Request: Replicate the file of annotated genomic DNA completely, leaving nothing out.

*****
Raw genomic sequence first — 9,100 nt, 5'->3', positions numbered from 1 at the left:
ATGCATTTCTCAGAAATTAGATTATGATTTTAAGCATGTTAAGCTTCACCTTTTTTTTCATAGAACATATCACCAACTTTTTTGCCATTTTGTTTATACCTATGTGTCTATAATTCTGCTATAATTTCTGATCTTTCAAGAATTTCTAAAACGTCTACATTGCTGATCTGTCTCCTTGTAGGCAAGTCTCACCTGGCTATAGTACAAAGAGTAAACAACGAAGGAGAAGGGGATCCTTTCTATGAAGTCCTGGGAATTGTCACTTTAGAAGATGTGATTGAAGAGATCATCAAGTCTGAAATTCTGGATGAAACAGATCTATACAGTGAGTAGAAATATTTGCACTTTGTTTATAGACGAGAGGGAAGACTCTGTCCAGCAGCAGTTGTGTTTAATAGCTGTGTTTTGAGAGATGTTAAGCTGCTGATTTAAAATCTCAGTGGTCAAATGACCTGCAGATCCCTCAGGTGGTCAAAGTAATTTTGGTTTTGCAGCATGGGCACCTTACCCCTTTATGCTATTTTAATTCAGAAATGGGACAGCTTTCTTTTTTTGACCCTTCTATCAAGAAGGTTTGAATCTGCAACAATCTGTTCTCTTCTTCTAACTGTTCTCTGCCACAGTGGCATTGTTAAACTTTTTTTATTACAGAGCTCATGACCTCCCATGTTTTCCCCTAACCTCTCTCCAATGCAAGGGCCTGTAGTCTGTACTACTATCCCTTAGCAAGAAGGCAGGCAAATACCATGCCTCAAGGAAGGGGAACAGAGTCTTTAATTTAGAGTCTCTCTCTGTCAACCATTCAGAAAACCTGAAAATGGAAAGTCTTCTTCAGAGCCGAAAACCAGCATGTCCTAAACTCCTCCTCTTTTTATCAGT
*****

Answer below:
Raw genomic sequence first — 9,100 nt, 5'->3', positions numbered from 1 at the left:
ATGCATTTCTCAGAAATTAGATTATGATTTTAAGCATGTTAAGCTTCACCTTTTTTTTCATAGAACATATCACCAACTTTTTTGCCATTTTGTTTATACCTATGTGTCTATAATTCTGCTATAATTTCTGATCTTTCAAGAATTTCTAAAACGTCTACATTGCTGATCTGTCTCCTTGTAGGCAAGTCTCACCTGGCTATAGTACAAAGAGTAAACAACGAAGGAGAAGGGGATCCTTTCTATGAAGTCCTGGGAATTGTCACTTTAGAAGATGTGATTGAAGAGATCATCAAGTCTGAAATTCTGGATGAAACAGATCTATACAGTGAGTAGAAATATTTGCACTTTGTTTATAGACGAGAGGGAAGACTCTGTCCAGCAGCAGTTGTGTTTAATAGCTGTGTTTTGAGAGATGTTAAGCTGCTGATTTAAAATCTCAGTGGTCAAATGACCTGCAGATCCCTCAGGTGGTCAAAGTAATTTTGGTTTTGCAGCATGGGCACCTTACCCCTTTATGCTATTTTAATTCAGAAATGGGACAGCTTTCTTTTTTTGACCCTTCTATCAAGAAGGTTTGAATCTGCAACAATCTGTTCTCTTCTTCTAACTGTTCTCTGCCACAGTGGCATTGTTAAACTTTTTTTATTACAGAGCTCATGACCTCCCATGTTTTCCCCTAACCTCTCTCCAATGCAAGGGCCTGTAGTCTGTACTACTATCCCTTAGCAAGAAGGCAGGCAAATACCATGCCTCAAGGAAGGGGAACAGAGTCTTTAATTTAGAGTCTCTCTCTGTCAACCATTCAGAAAACCTGAAAATGGAAAGTCTTCTTCAGAGCCGAAAACCAGCATGTCCTAAACTCCTCCTCTTTTTATCAGT